So­cial jus­tice fight­ers find a grow­ing au­di­ence

The Jewish Chronicle - - COMMUNITY NEWS - BY SI­MON ROCKER

THE NEW Is­rael Fund’s UK sup­port group en­joyed its best turnout and high­est ap­peal re­turn as its 11th hu­man rights award din­ner cel­e­brated the achieve­ments of groups fight­ing for equal­ity, so­cial jus­tice and Jewish-Arab co-ex­is­tence.

Its at­ten­dance of 540, in­clud­ing 130 younger par­tic­i­pants from its NewGen group, was the first time it had at­tracted more than 500 guests to the event. The £575,000 they pledged at the Brew­ery in East Lon­don on Sun­day was 15 per cent up on last year’s pre­vi­ous record of £500,000.

Four Is­raeli groups who re­ceive NIF grants were hon­oured.

Sikkuy — the As­so­ci­a­tion for the Ad­vance­ment of Civic Equal­ity — is a joint Jewish-Arab en­ter­prise striv­ing to re­duce the in­equal­i­ties in govern­ment al­lo­ca­tions to Arab town­ships and to build a “shared so­ci­ety”.

Achoti (For Women in Is­rael), As­saf, which aids refugees, and the Hot­line for Refugees and Mi­grants were jointly recog­nised for their role in help­ing to pre­vent the de­por­ta­tion of more than 38,500 African asy­lum-seek­ers by the Is­raeli govern­ment ear­lier this year.

Clive Shel­don, NIF UK chair­man, re­called that the or­gan­i­sa­tion in Is­rael had come un­der at­tack from some politi­cians in­clud­ing Prime Min­is­ter Ben­jamin Ne­tanyahu for its stand on asy­lum-seek­ers, or op­po­si­tion to the Jewish Na­tion-State Law this year — which down­graded Ara­bic from an “of­fi­cial lan­guage”.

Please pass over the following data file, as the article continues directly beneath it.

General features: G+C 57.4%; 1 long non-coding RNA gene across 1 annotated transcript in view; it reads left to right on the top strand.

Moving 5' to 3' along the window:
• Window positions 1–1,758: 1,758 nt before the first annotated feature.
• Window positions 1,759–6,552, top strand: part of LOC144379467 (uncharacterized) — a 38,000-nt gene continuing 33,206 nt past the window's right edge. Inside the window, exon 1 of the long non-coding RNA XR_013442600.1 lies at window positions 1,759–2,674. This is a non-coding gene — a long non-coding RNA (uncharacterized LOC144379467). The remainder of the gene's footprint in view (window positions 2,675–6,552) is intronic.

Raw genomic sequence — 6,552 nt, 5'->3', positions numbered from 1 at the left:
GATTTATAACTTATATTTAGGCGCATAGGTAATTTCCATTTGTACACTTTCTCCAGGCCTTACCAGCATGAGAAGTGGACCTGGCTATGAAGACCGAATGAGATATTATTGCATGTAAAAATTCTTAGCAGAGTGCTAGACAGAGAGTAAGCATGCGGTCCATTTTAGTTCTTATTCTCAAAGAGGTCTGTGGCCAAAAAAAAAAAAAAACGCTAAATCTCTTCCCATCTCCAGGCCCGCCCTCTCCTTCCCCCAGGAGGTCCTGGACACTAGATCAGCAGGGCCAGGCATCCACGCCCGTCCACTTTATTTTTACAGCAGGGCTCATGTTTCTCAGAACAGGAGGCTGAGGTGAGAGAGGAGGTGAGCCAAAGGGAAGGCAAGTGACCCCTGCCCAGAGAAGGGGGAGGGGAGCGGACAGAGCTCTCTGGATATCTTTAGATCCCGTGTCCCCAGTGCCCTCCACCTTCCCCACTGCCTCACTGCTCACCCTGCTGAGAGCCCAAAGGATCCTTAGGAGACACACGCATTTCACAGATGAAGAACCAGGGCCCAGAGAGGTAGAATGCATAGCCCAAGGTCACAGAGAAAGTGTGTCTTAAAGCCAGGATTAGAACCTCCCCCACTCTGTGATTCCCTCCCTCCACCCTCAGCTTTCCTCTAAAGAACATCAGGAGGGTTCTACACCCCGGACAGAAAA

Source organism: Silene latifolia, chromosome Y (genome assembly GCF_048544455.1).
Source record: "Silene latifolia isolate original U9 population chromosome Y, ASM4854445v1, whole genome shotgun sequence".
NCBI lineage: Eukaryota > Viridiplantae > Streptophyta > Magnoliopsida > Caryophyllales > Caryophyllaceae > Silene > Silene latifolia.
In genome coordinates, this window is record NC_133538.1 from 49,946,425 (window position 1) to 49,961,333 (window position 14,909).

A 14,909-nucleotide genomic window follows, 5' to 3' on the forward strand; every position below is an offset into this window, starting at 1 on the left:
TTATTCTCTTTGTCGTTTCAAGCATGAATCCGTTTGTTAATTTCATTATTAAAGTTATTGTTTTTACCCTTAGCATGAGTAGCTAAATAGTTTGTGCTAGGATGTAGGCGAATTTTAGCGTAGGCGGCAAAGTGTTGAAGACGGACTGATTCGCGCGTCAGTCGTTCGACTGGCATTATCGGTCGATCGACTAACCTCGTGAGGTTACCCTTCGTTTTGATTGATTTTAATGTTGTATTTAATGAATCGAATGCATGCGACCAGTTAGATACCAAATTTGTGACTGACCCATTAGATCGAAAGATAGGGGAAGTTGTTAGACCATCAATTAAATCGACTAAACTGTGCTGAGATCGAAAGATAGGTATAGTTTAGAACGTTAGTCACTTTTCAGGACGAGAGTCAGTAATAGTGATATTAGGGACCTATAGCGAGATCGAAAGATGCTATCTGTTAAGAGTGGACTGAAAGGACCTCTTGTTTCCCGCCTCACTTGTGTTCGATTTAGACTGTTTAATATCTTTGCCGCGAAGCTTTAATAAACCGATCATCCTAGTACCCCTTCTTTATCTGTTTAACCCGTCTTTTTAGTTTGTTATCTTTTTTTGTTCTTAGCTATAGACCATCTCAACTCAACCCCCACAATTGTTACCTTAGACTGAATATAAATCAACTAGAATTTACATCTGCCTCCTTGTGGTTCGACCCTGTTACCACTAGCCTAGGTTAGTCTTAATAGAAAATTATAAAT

NIF-backed groups had “not been cowed by these at­tacks but re­sponded with courage, con­tin­u­ing to fight for democ­racy and pro­gres­sive val­ues”.

Its courage had brought in­creased sup­port in­clud­ing do­na­tions from politi­cians such as for­mer Is­raeli Prime Min­is­ter Ehud Barak and for­mer Deputy Prime Min­is­ter Dan Meri­dor.

“As an or­gan­i­sa­tion, we are not afraid to speak out when we see Is­rael go­ing in a dan­ger­ous di­rec­tion and it would be wrong not to so,” he said.

But its crit­i­cism came “from a place of love and con­cern that Is­rael must be a demo­cratic so­ci­ety, true to the dream of its founders as re­flected in the Dec­la­ra­tion of In­de­pen­dence”.

Raw­nak Na­tour, Sikkuy’s co-ex­ec­u­tive di­rec­tor, de­scribed the Na­tion-State Law as “a slap in the face for peo­ple like me” as a Pales­tinian cit­i­zen of Is­rael. But it would not de­ter the or­gan­i­sa­tion from its work.

Sikkuy was help­ing to nar­row the gap be­tween Jewish and Arab com­mu­ni­ties in Is­rael in ed­u­ca­tion, in­fra­struc­ture and em­ploy­ment.

Shula Keshet, founder of Achoti, de­scribed how its cam­paign had mo­bilised sup­port for African asy­lum-seek­ers from among the mostly Mizrachi Jewish res­i­dents in dis­ad­van­taged neigh­bour­hoods of south Tel Aviv.

Only a few days ago, she and other grass­roots ac­tivists won seats on the coun­cil in lo­cal elec­tions.

Din­ner chair Sarah Peters re­called vis­it­ing the build­ing in Tel Aviv where Is­rael’s Dec­la­ra­tion of In­de­pen­dence was signed for a Ra­dio 4 doc­u­men­tary on its 70th an­niver­sary.

“You’d have to be made of stone not to shed a tear and feel an over­whelm­ing sense of pride,” she said. “I know I did. The peo­ple there did not just cre­ate a Jewish state. They stood to­gether and vowed that the new coun­try would ‘en­sure com­plete equal­ity of so­cial and po­lit­i­cal rights for all its in­hab­i­tants, re­gard­less of reli­gion, race or sex’.”

There were loud cheers as she an­nounced that NIF was grow­ing, “es­pe­cially among the younger gen­er­a­tion”.

Ap­plause also greeted the an­nounce­ment that guests in­cluded Labour MP Dame Mar­garet Hodge, who has been out­spo­ken in con­fronting Jeremy Corbyn over an­tisemitism in the party.

We are not afraid to speak out [against Is­rael]’


Some of the younger din­ner guests

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